Dark Night was “a guerrilla festival of burlesque, literary, and cinematic events that question, celebrate, and challenge sex and sexuality on page, stage, and screen” at Auckland Libraries in June.  It’s the kind of event series that I would have loved to have gone to – sassy, fun, informative, entertaining, better than an author talk (which, btw, I love.) It was an event that promised to discuss ideas and society’s attitudes to those ideas. The fact that it was a number of different events across the week – a film, a Q&A, a panel discussion, burlesque – only added to the appeal. The library-specific phrase that jumps out at me from @DrMattFinch‘s blog is this one:
The point is this: if libraries are “your space of imagination, learning, and connection”, that applies to every aspect of our culture.
FUCK YEAH. (Incidentally, Auckland Libraries, why do I have to go to Matt’s blog to find out about one of your events that happened less than six months ago? I know he was the instigator and organiser of the event, but…really? I am disappoint.)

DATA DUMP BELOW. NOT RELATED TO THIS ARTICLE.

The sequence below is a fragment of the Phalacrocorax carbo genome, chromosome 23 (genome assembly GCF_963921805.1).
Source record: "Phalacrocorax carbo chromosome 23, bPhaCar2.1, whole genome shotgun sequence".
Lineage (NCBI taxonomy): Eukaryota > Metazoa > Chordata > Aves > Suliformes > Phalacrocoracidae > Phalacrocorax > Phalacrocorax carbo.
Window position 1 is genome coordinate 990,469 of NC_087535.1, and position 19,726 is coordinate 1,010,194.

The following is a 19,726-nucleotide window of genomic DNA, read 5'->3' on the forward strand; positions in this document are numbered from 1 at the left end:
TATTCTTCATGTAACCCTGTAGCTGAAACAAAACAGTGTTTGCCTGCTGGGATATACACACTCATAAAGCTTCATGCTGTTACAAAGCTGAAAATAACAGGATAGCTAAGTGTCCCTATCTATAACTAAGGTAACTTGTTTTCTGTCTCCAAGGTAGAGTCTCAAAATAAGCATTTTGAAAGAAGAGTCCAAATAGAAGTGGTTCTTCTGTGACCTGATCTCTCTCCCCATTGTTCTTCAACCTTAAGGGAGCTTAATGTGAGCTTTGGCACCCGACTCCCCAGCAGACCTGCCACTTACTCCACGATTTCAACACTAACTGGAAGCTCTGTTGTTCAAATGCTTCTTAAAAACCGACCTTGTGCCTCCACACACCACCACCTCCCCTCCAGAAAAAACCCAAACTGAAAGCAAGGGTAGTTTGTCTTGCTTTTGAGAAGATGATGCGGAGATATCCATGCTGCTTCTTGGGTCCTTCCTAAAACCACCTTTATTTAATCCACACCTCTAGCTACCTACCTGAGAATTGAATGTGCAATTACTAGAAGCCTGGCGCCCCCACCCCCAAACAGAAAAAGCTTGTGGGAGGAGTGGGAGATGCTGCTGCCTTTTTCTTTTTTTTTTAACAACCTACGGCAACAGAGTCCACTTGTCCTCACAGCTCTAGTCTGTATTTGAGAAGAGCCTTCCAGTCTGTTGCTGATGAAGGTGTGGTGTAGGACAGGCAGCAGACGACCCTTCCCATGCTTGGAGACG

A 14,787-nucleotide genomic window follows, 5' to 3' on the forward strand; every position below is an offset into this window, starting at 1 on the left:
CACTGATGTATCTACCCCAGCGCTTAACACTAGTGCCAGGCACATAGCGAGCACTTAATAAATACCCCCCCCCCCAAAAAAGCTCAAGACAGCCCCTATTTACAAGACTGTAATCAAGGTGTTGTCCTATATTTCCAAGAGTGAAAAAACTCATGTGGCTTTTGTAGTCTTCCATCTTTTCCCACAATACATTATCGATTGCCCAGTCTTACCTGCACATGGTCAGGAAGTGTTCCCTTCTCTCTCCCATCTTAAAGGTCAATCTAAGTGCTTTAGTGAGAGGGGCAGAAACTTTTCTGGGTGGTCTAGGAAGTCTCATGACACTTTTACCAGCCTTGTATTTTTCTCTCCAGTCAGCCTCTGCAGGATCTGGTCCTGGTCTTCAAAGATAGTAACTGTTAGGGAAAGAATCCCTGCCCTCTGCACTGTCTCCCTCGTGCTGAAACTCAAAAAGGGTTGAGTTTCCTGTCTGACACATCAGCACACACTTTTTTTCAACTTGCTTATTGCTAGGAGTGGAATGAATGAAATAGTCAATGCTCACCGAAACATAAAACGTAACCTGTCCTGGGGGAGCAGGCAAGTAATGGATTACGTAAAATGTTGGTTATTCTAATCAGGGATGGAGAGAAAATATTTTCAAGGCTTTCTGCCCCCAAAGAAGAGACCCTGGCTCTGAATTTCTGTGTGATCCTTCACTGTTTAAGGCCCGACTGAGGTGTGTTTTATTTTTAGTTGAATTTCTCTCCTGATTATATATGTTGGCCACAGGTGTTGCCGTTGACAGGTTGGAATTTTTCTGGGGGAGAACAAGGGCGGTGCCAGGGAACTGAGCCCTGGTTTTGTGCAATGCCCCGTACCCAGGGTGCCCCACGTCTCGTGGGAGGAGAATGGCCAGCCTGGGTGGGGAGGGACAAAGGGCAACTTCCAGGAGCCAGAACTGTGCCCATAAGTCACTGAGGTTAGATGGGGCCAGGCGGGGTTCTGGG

Auckland Museum’s LATE series is a similar sort of thing “discussion on contemporary themes, with bands and DJs performing in the Museum’s galleries. ” I still think about ideas I heard during those discussions (from 2009!) In December 2009 I wrote “I most definitely feel more connected to the Museum through initiatives like the LATE programme.” (Sadly I think I’ve lost a bunch of blogs when I imported them from Posterous before it closed, otherwise I’d link to them. Auckland Museum has an archive of information about the series.) There was something very satisfying about listening to smart people talk about smart ideas, then wandering the Museum halls with friends discussing what we’d just heard.